That practicality and ability to really think about things comes through in other aspects of the story in this volume as well. Suzume is concerned about Mamura, who confessed to her in the second volume, and she doesn't want to make him uncomfortable by relying on him during her time of emotional stress. Likewise she's leery of telling Yuyuka, with whom she became friends based on the other girl's crush on Mamura, what he's said, because she doesn't want to jeopardize their relationship. Eventually she does realize that not being honest is ultimately worse, thus very nicely averting a potential source of angst and melodrama that could have dragged on for volumes. She also is able to be straight with Shishio in the aftermath of her confession, which is based on her treatment of Mamura, again driving a stake at least partway through the heart of typical shoujo romance plot devices by not wallowing in her sadder emotions. None of this takes away from the enjoyment of reading the story or speculating about future romantic developments, but it does give them a slightly sharper edge in that Suzume refuses to be at the mercy of tumultuous emotions – which is also interesting because that's not a decision Mamura or Shishio makes.
Of course, Shishio has the added complication of Tsubame, his ex-girlfriend. The two broke up two years ago when she left for her job, and the nature of their parting left both of them feeling unresolved about the whole thing. Tsubame's return right as Shishio has met Suzume (and heard about her crush) gives him plenty to think about. One of those things is doubtless the fact that Tsubame is older than Shishio, something which we aren't told directly factored into the end of their relationship, but if we read between the lines a bit, it certainly seems as if it did. The two met when Shishio was still in college, and when Tsubame left, he was just about to embark upon his graduation and career, while she had an established profession from day one. Their trajectories never quite aligned, and the fact that she was already working as a professional long before he was ready to put them at significantly different places in life. In a different case, yes, this doesn't have to be an issue, but in their specific relationship it was. The failure of this romance may certainly give Shishio pause about being in another age gap couple, even if there isn't actually all that much that's similar about a potential love between he and Suzume than that. That Tsubame is aggressively being mean to Suzume certainly isn't helping either, although she frames it that she is teasing the girl; it's clear that neither Suzume nor Shishio sees it that way, and that very much sets her up to be the bad guy of the volume.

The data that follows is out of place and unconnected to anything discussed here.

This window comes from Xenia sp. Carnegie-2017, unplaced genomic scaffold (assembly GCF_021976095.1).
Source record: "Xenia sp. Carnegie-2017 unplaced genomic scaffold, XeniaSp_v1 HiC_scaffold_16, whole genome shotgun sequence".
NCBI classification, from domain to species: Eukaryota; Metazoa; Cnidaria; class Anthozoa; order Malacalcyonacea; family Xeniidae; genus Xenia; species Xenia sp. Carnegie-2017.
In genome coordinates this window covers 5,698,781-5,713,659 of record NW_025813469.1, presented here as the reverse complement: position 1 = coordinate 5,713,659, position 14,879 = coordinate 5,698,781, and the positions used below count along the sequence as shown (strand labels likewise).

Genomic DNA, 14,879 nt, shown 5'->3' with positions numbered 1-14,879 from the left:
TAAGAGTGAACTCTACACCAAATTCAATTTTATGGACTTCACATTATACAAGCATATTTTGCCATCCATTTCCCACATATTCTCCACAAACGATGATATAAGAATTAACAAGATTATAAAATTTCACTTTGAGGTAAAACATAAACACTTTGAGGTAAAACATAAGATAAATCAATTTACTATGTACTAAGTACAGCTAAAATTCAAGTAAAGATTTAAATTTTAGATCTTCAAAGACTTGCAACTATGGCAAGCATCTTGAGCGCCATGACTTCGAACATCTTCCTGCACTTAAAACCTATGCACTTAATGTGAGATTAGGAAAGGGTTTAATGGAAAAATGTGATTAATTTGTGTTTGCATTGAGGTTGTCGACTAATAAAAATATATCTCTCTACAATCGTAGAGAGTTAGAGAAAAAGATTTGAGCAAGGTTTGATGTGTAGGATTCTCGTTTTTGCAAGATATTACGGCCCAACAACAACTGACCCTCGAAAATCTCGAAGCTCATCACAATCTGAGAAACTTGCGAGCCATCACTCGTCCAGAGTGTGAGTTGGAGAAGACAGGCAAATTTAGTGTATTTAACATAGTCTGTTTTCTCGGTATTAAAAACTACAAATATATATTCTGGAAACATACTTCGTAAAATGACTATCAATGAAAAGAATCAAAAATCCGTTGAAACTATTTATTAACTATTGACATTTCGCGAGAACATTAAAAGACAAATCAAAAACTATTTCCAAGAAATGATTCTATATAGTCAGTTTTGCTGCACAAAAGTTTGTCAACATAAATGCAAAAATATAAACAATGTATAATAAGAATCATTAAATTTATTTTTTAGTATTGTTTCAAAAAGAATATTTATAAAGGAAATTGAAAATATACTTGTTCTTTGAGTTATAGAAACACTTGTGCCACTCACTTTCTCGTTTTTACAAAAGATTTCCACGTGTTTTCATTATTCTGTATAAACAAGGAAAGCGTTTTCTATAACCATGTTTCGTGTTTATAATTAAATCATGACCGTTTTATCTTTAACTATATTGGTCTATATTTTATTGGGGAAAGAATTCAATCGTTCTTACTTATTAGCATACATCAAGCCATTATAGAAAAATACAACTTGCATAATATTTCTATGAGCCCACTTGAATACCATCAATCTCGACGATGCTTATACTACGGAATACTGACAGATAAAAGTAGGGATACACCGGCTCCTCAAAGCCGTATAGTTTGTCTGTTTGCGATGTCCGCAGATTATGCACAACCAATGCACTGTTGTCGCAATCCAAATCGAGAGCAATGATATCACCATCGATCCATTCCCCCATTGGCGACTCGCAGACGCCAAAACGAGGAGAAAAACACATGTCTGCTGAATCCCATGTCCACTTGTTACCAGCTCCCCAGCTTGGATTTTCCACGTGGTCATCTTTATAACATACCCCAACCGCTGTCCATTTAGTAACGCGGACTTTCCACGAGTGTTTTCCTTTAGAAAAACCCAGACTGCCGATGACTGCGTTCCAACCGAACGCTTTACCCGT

Daytime Shooting Star seems to be on an every-other-volume trajectory in terms of major plot developments, because Mamura's confession to Suzume in volume two didn't have nearly the impact of Suzume's to Shishio. That works, because it gives the characters time to actually think about and digest what happened before, and the series could benefit from maintaining this format. But even if it doesn't, Suzume's self-awareness and the general lack of stupid decisions by the characters is making this an interesting entry into the shoujo romance field. It may not be possible to really see a shooting star in daylight, which is very likely a key reason that's the title of the series, but reading about someone hoping to remains a good time.
Overall : B+
Story : B+
Art : B
+ Suzume is self-aware and thinks about what she does and why. Story avoids melodrama.